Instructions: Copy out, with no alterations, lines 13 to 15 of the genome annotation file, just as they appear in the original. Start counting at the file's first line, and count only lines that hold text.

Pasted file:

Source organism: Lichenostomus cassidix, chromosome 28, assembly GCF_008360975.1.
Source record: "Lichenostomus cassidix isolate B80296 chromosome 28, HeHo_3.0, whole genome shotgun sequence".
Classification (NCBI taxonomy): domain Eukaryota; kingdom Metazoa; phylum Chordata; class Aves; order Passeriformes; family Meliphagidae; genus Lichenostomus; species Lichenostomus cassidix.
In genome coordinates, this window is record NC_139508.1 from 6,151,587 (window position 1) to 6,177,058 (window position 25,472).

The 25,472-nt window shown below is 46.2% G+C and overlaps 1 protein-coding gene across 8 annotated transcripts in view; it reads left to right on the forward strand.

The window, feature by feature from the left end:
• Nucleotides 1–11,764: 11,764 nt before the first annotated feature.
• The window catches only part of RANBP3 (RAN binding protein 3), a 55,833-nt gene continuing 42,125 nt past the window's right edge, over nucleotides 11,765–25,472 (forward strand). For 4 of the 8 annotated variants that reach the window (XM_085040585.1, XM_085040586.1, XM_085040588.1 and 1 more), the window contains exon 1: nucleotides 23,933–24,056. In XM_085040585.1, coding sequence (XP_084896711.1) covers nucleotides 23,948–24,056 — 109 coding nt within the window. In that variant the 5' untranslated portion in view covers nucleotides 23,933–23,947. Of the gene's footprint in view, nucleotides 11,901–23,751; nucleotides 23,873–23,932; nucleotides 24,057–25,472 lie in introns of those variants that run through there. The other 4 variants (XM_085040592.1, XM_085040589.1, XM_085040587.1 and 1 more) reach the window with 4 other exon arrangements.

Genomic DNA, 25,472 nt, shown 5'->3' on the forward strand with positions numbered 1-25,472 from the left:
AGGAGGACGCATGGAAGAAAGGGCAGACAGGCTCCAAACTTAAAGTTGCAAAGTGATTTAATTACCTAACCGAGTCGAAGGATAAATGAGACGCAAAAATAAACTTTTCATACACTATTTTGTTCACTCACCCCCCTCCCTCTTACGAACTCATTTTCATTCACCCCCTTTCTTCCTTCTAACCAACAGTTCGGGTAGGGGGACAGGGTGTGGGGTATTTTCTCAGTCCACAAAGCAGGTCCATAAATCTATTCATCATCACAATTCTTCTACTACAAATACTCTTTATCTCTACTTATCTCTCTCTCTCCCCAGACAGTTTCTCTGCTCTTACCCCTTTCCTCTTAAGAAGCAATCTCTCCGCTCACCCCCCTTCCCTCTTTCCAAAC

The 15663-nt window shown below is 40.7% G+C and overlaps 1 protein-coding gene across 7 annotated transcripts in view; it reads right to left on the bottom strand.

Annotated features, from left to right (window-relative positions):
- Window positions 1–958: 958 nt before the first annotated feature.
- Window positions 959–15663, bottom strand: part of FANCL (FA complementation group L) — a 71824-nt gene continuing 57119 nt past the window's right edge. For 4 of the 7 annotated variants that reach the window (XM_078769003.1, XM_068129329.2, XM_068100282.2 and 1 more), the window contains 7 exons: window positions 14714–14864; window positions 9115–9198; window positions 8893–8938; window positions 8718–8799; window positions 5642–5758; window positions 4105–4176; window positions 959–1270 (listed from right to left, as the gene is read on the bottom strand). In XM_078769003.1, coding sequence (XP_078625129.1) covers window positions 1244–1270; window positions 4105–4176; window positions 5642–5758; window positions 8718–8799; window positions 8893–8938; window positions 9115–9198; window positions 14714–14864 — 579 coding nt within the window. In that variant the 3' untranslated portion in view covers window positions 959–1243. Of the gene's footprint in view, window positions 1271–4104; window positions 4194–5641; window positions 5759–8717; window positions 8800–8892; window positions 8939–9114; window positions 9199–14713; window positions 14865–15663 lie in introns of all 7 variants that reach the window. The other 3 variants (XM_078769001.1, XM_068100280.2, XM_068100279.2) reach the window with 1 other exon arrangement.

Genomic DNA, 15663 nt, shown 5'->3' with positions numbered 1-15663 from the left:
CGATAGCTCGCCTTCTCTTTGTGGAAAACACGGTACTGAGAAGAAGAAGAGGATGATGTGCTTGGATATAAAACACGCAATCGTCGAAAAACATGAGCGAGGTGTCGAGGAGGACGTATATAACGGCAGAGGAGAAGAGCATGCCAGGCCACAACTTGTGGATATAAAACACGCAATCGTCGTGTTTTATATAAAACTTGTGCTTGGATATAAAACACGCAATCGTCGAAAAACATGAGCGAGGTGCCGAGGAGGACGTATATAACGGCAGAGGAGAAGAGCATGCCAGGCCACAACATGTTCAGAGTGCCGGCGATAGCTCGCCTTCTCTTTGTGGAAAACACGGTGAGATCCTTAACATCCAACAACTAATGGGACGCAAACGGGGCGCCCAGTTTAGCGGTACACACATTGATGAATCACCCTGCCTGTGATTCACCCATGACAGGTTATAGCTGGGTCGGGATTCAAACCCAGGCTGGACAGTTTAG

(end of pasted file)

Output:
- Window positions 1–958: 958 nt before the first annotated feature.
- Window positions 959–15663, bottom strand: part of FANCL (FA complementation group L) — a 71824-nt gene continuing 57119 nt past the window's right edge. For 4 of the 7 annotated variants that reach the window (XM_078769003.1, XM_068129329.2, XM_068100282.2 and 1 more), the window contains 7 exons: window positions 14714–14864; window positions 9115–9198; window positions 8893–8938; window positions 8718–8799; window positions 5642–5758; window positions 4105–4176; window positions 959–1270 (listed from right to left, as the gene is read on the bottom strand). In XM_078769003.1, coding sequence (XP_078625129.1) covers window positions 1244–1270; window positions 4105–4176; window positions 5642–5758; window positions 8718–8799; window positions 8893–8938; window positions 9115–9198; window positions 14714–14864 — 579 coding nt within the window. In that variant the 3' untranslated portion in view covers window positions 959–1243. Of the gene's footprint in view, window positions 1271–4104; window positions 4194–5641; window positions 5759–8717; window positions 8800–8892; window positions 8939–9114; window positions 9199–14713; window positions 14865–15663 lie in introns of all 7 variants that reach the window. The other 3 variants (XM_078769001.1, XM_068100280.2, XM_068100279.2) reach the window with 1 other exon arrangement.

Genomic DNA, 15663 nt, shown 5'->3' with positions numbered 1-15663 from the left: